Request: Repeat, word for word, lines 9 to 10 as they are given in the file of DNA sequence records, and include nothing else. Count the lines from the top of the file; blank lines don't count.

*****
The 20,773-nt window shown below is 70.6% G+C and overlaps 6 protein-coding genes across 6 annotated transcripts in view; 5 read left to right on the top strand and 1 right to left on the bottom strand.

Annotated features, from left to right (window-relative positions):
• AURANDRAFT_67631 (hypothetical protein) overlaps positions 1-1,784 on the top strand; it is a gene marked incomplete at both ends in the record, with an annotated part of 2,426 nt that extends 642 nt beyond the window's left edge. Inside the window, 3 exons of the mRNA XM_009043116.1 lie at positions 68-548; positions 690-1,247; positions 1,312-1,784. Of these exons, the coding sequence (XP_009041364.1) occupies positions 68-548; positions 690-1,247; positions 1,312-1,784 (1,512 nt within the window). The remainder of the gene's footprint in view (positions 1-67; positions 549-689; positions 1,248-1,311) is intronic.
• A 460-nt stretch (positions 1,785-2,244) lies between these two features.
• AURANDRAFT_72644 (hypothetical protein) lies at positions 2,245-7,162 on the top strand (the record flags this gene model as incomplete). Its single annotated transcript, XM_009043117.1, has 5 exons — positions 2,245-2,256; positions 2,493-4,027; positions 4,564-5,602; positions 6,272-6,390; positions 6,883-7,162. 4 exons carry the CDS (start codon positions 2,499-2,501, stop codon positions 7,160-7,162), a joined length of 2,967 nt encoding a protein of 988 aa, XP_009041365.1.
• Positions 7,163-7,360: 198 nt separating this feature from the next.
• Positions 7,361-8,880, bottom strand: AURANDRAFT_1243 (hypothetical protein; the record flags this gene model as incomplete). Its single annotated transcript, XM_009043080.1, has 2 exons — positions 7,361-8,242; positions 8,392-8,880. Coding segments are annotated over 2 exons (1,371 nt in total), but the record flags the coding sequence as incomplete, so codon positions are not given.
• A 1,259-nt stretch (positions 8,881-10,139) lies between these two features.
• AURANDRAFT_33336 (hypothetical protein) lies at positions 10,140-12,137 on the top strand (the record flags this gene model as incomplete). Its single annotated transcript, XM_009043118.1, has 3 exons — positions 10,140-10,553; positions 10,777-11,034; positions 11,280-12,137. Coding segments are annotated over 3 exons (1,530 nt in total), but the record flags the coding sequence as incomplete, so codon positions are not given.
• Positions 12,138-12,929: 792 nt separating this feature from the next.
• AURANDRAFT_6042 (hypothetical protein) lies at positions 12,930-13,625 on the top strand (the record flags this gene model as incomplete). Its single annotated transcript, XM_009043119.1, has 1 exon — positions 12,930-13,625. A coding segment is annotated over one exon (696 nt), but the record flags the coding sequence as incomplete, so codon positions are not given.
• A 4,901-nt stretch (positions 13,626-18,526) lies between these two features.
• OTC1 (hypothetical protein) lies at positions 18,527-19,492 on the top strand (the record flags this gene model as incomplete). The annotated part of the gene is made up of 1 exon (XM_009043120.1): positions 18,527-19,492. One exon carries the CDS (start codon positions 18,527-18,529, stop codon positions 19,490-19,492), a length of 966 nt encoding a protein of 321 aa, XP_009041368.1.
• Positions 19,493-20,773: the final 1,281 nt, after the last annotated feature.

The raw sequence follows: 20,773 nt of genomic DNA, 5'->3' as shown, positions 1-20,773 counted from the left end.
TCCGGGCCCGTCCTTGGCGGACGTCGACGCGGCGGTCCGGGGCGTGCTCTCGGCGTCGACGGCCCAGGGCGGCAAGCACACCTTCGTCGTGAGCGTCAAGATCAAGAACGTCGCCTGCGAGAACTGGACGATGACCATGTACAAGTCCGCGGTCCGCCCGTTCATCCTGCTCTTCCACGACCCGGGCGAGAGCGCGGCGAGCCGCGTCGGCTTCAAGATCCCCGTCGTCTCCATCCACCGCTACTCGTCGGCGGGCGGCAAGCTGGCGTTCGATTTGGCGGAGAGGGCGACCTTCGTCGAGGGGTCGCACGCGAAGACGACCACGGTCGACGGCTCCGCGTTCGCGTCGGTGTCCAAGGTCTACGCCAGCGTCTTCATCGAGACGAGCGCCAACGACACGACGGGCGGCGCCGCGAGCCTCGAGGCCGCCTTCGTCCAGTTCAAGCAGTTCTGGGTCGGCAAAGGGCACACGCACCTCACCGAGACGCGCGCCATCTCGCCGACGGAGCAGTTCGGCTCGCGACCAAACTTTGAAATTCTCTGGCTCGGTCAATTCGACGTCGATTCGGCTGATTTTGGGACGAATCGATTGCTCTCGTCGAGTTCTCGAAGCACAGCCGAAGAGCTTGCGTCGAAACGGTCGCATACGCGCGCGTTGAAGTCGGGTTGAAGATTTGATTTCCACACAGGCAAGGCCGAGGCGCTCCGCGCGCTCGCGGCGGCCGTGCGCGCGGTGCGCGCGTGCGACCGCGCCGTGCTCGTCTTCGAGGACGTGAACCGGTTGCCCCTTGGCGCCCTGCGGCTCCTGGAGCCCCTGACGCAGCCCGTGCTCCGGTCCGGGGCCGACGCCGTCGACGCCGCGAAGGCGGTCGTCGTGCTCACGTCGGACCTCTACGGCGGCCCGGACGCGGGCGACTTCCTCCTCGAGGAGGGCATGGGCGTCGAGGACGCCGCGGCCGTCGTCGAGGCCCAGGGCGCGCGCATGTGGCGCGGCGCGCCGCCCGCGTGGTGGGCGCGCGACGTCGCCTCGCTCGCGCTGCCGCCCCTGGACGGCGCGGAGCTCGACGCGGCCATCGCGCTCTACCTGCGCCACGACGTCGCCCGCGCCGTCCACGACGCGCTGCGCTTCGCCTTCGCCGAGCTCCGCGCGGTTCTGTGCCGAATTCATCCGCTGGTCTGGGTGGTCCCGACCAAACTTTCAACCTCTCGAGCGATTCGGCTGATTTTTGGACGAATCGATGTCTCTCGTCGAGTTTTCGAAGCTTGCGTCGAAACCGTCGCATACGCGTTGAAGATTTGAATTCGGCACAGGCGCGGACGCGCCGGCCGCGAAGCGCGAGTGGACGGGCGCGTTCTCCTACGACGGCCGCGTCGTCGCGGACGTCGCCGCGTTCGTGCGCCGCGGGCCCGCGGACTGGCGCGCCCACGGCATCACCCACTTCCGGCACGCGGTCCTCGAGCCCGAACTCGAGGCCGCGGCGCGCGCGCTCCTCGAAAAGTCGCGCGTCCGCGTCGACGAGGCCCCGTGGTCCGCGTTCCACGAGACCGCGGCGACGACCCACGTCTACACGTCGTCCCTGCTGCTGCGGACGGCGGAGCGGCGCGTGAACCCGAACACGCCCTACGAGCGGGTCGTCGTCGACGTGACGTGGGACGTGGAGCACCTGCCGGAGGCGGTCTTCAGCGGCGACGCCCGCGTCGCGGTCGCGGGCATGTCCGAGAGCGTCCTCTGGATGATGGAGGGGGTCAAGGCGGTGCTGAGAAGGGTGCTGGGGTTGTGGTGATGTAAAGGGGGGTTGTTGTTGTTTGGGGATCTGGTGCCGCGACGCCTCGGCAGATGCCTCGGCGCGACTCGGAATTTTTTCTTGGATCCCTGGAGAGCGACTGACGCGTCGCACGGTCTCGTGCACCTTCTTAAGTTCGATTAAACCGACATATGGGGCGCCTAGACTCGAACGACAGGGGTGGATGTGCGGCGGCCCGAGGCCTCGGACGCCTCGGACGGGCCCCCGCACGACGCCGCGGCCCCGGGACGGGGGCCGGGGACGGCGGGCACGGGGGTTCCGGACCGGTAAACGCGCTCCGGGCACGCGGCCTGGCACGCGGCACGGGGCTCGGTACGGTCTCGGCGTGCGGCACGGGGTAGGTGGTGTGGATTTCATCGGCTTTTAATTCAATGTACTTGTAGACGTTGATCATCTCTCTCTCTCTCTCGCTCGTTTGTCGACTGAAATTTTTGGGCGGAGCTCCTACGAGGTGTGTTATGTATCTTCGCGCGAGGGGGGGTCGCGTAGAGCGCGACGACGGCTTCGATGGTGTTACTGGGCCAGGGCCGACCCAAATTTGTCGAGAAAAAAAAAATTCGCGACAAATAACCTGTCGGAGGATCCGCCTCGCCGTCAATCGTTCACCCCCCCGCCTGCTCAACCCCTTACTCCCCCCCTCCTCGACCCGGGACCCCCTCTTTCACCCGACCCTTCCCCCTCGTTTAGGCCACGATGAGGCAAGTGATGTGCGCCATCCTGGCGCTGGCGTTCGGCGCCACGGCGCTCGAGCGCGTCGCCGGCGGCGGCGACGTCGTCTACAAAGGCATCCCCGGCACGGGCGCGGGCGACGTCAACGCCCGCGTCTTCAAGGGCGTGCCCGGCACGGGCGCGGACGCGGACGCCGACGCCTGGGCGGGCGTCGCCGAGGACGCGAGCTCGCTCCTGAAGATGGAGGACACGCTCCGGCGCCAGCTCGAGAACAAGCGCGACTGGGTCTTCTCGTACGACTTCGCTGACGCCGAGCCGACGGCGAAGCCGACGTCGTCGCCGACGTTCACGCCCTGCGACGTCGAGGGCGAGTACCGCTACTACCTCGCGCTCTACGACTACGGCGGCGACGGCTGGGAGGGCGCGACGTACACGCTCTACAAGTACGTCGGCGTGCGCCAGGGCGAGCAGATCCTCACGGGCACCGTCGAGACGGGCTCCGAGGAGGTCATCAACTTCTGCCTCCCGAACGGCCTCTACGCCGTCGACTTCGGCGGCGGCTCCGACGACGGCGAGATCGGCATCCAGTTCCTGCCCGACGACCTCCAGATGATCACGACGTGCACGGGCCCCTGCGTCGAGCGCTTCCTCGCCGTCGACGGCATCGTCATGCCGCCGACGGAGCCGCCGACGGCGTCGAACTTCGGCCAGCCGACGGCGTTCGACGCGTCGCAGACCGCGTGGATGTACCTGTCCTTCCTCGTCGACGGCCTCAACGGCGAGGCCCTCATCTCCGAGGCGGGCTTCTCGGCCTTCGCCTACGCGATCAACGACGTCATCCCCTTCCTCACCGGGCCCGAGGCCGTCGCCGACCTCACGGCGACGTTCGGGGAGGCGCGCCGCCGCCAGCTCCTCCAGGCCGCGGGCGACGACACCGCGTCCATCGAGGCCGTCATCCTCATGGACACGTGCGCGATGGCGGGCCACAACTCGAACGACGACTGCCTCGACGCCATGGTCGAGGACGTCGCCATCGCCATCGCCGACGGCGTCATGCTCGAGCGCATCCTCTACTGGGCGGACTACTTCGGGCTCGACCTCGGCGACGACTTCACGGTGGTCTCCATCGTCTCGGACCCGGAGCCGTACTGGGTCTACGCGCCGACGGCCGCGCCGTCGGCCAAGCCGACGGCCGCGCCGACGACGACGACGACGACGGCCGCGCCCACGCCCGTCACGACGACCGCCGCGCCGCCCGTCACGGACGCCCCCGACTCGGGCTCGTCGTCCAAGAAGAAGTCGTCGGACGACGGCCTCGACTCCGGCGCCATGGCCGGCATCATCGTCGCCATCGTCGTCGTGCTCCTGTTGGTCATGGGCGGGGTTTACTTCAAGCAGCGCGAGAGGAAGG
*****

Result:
• AURANDRAFT_33336 (hypothetical protein) lies at positions 10,140-12,137 on the top strand (the record flags this gene model as incomplete). Its single annotated transcript, XM_009043118.1, has 3 exons — positions 10,140-10,553; positions 10,777-11,034; positions 11,280-12,137. Coding segments are annotated over 3 exons (1,530 nt in total), but the record flags the coding sequence as incomplete, so codon positions are not given.
• Positions 12,138-12,929: 792 nt separating this feature from the next.